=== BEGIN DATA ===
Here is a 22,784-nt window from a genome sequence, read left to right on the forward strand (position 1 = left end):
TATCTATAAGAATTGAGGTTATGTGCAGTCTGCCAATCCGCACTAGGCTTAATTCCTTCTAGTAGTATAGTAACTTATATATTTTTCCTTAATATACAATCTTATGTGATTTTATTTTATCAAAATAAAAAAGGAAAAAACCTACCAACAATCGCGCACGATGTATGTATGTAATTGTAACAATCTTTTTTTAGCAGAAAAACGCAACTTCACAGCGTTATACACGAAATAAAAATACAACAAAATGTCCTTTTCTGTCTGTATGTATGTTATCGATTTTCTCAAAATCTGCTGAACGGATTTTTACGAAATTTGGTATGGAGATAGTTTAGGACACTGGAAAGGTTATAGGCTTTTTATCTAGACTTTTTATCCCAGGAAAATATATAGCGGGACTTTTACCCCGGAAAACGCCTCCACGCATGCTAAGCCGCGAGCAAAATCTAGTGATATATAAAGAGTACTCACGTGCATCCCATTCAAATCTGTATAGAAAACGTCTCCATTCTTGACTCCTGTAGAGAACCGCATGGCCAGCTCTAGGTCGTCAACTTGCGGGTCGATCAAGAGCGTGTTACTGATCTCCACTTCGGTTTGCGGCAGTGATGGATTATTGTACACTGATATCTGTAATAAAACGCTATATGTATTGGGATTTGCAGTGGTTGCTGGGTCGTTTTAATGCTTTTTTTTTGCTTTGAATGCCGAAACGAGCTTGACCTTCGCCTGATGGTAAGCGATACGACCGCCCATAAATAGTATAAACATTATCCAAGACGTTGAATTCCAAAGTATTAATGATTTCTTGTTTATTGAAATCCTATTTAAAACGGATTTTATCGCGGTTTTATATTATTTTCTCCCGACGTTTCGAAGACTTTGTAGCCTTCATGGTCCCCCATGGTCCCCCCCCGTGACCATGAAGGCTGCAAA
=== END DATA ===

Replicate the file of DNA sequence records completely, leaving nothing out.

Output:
Here is a 22,784-nt window from a genome sequence, read left to right on the forward strand (position 1 = left end):
TATCTATAAGAATTGAGGTTATGTGCAGTCTGCCAATCCGCACTAGGCTTAATTCCTTCTAGTAGTATAGTAACTTATATATTTTTCCTTAATATACAATCTTATGTGATTTTATTTTATCAAAATAAAAAAGGAAAAAACCTACCAACAATCGCGCACGATGTATGTATGTAATTGTAACAATCTTTTTTTAGCAGAAAAACGCAACTTCACAGCGTTATACACGAAATAAAAATACAACAAAATGTCCTTTTCTGTCTGTATGTATGTTATCGATTTTCTCAAAATCTGCTGAACGGATTTTTACGAAATTTGGTATGGAGATAGTTTAGGACACTGGAAAGGTTATAGGCTTTTTATCTAGACTTTTTATCCCAGGAAAATATATAGCGGGACTTTTACCCCGGAAAACGCCTCCACGCATGCTAAGCCGCGAGCAAAATCTAGTGATATATAAAGAGTACTCACGTGCATCCCATTCAAATCTGTATAGAAAACGTCTCCATTCTTGACTCCTGTAGAGAACCGCATGGCCAGCTCTAGGTCGTCAACTTGCGGGTCGATCAAGAGCGTGTTACTGATCTCCACTTCGGTTTGCGGCAGTGATGGATTATTGTACACTGATATCTGTAATAAAACGCTATATGTATTGGGATTTGCAGTGGTTGCTGGGTCGTTTTAATGCTTTTTTTTTGCTTTGAATGCCGAAACGAGCTTGACCTTCGCCTGATGGTAAGCGATACGACCGCCCATAAATAGTATAAACATTATCCAAGACGTTGAATTCCAAAGTATTAATGATTTCTTGTTTATTGAAATCCTATTTAAAACGGATTTTATCGCGGTTTTATATTATTTTCTCCCGACGTTTCGAAGACTTTGTAGCCTTCATGGTCCCCCATGGTCCCCCCCCGTGACCATGAAGGCTGCAAA